Published May 1, 2007 | May 2007 issue
In recent years, the state's economy has hummed along, fueled by healthy growth in real estate, construction, mining, manufacturing and tourism. Those industries created thousands of new jobs in 2006, government labor figures show. This robust growth has a downside for employers, however: A tight labor market is forcing companies to redouble their recruiting efforts and in some cases raise wages in order to fill positions.
As demand for labor has increased, the state unemployment rate has fallen to historic lows. In early 2005, the state unemployment rate was 5 percent, according to the U.S. Bureau of Labor Statistics. At the end of last year, it stood at 2.9 percent, one of the lowest rates in the nation. A few good workers were even harder to find in Billings and Bozeman, where year-end unemployment rates were 2.2 percent and 1.9 percent, respectively. Low unemployment has also driven up wages; the average weekly wage of $575 in the second quarter of 2006 was 4 percent higher than the mean wage a year earlier.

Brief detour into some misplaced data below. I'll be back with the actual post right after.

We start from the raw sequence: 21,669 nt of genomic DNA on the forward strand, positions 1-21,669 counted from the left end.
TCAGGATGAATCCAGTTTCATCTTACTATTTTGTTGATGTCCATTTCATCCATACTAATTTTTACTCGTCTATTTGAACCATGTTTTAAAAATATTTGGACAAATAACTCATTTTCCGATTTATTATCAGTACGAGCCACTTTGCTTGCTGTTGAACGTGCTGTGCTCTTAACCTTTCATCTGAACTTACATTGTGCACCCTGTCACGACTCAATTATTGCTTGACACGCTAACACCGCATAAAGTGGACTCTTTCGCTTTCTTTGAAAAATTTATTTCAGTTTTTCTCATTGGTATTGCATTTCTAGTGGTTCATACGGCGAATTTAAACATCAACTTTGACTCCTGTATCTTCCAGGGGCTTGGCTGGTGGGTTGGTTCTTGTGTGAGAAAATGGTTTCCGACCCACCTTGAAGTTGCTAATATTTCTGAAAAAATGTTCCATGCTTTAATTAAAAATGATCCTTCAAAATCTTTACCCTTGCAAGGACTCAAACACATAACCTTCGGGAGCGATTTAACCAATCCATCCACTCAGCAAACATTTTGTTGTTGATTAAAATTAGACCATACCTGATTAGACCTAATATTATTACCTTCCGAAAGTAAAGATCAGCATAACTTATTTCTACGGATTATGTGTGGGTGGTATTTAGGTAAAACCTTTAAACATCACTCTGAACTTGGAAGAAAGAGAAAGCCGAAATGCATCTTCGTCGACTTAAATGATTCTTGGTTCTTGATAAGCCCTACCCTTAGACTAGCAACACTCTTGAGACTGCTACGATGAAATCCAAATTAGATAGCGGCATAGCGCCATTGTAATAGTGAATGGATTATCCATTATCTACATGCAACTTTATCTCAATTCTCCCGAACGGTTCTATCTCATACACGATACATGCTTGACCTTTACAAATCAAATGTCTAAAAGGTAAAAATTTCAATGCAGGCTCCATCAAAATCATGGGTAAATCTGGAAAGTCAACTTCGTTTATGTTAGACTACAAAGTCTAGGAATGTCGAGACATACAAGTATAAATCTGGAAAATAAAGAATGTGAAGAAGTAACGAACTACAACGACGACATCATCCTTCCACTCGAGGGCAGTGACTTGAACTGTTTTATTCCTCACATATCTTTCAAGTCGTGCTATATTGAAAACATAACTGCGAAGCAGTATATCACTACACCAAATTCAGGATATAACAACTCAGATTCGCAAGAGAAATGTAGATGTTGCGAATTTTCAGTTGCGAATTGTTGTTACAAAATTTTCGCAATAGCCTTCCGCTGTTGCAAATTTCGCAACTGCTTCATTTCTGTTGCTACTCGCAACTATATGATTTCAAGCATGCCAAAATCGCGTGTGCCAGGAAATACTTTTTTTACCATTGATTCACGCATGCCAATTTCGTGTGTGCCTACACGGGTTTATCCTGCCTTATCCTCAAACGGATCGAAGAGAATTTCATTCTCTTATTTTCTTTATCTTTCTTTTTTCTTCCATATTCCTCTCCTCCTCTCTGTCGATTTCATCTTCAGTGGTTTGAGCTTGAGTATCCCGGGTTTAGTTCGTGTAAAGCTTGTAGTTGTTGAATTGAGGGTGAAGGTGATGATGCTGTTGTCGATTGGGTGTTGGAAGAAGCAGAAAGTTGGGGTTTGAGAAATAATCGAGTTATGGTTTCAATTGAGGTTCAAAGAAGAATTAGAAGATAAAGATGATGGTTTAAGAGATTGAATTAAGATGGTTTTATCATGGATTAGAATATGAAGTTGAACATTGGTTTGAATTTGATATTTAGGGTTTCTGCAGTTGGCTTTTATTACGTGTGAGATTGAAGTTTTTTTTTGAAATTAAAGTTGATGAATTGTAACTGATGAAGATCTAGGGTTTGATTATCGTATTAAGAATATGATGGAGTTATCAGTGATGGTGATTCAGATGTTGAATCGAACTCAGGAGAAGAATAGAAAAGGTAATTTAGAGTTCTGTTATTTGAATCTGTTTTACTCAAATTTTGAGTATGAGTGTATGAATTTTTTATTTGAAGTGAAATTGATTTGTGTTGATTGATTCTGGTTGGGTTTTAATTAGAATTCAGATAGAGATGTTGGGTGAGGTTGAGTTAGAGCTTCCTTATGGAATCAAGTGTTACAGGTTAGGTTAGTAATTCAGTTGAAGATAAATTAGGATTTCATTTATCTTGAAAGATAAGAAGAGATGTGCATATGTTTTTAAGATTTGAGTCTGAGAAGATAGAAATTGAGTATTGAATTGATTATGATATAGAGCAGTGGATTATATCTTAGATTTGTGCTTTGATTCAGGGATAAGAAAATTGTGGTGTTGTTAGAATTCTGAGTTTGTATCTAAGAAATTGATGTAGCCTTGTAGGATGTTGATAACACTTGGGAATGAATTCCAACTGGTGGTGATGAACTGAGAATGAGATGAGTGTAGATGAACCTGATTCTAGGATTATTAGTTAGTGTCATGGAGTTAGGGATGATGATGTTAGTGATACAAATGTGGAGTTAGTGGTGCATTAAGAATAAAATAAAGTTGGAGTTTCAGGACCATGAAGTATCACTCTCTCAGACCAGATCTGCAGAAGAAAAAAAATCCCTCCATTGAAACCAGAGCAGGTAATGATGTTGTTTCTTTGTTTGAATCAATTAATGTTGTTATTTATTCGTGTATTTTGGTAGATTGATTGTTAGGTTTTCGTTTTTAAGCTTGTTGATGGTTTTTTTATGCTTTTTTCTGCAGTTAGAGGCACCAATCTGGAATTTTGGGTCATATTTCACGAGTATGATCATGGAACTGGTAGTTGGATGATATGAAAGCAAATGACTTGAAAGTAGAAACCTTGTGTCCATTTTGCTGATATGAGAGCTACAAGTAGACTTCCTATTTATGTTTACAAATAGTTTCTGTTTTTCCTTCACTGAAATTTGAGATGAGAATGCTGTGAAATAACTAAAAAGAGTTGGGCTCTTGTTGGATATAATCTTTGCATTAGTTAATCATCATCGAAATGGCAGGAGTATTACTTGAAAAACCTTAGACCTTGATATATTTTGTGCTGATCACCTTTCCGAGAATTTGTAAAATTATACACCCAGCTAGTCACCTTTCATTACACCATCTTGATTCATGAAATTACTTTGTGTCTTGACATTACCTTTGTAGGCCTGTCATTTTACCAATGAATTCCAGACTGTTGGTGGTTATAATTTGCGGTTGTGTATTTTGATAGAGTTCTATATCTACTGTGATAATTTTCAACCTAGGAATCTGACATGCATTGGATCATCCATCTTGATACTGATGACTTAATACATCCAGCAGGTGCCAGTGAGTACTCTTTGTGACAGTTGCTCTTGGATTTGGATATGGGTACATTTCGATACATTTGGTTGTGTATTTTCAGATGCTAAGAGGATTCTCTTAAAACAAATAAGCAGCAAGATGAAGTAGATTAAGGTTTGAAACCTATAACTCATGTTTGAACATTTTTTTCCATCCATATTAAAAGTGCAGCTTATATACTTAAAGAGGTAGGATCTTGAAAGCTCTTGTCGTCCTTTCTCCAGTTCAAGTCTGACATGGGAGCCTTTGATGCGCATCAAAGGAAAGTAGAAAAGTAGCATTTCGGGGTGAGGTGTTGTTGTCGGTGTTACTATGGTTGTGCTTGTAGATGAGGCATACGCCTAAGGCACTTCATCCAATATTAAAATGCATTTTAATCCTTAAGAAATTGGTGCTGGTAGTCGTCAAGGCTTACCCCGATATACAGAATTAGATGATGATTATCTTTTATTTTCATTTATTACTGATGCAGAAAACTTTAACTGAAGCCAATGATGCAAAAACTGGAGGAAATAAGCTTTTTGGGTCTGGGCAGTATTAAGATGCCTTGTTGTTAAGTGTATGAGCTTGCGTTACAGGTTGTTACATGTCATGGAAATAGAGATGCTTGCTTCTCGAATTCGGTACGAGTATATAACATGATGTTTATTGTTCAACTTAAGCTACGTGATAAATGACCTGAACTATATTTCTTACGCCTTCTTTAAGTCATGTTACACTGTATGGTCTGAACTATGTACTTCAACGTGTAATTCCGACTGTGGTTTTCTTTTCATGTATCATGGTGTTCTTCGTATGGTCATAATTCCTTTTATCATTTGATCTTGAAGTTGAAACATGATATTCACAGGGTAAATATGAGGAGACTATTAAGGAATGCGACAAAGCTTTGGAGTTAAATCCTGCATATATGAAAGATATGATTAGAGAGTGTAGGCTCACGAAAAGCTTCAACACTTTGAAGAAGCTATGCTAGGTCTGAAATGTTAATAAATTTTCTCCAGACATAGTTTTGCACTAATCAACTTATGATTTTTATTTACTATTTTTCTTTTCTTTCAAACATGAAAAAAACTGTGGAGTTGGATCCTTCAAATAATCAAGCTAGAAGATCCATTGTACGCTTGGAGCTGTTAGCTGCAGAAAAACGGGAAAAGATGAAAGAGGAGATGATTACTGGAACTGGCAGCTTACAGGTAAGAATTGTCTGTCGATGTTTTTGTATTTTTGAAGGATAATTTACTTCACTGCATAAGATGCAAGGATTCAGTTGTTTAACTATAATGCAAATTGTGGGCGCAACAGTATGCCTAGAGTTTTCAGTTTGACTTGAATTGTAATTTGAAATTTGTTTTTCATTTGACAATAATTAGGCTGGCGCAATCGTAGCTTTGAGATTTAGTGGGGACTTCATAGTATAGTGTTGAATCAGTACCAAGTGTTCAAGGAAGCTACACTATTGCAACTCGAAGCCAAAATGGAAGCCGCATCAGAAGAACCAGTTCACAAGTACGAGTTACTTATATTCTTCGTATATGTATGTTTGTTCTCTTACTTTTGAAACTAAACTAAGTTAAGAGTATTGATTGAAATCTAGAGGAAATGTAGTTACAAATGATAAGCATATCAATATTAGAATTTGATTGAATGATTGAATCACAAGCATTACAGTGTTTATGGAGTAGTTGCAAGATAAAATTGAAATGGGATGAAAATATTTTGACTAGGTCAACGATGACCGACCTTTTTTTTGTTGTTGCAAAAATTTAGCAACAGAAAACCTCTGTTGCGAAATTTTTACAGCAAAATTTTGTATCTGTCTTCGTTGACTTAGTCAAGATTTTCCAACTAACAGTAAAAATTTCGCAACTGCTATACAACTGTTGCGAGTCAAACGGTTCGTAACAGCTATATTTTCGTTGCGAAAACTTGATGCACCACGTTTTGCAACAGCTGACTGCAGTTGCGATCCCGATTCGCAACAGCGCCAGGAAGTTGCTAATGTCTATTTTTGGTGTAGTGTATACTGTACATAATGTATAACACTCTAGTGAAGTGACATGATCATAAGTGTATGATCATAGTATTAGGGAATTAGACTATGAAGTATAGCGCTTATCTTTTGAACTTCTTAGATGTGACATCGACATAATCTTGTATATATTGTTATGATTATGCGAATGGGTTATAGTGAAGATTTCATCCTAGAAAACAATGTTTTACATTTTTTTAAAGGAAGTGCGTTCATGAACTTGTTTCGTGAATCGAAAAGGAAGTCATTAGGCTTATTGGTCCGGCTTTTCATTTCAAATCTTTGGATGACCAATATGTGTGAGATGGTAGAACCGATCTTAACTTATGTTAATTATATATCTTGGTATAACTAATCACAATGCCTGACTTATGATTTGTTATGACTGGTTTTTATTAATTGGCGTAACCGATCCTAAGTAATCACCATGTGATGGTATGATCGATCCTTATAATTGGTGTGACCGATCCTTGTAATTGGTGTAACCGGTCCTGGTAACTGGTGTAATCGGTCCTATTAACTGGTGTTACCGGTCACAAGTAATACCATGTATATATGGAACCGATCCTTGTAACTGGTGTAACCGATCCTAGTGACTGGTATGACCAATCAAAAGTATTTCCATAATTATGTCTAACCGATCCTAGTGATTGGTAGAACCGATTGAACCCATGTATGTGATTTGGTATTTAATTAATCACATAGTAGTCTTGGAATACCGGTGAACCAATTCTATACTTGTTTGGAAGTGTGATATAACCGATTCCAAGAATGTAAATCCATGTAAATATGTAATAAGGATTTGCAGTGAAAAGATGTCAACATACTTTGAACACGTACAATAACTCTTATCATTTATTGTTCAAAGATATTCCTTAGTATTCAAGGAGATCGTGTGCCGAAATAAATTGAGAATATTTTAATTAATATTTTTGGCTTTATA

Because of scarce labor, Chinook Wireless has struggled to hire salespeople in Bozeman and Helena, and a telephone call center in Great Falls has decided not to expand in the city, shifting parts of its operations to other states instead. Even fast-food operators have had to sweeten benefits and hike wages to attract workers: In January, the starting wage at Taco Bell restaurants in Bozeman was $9 an hour.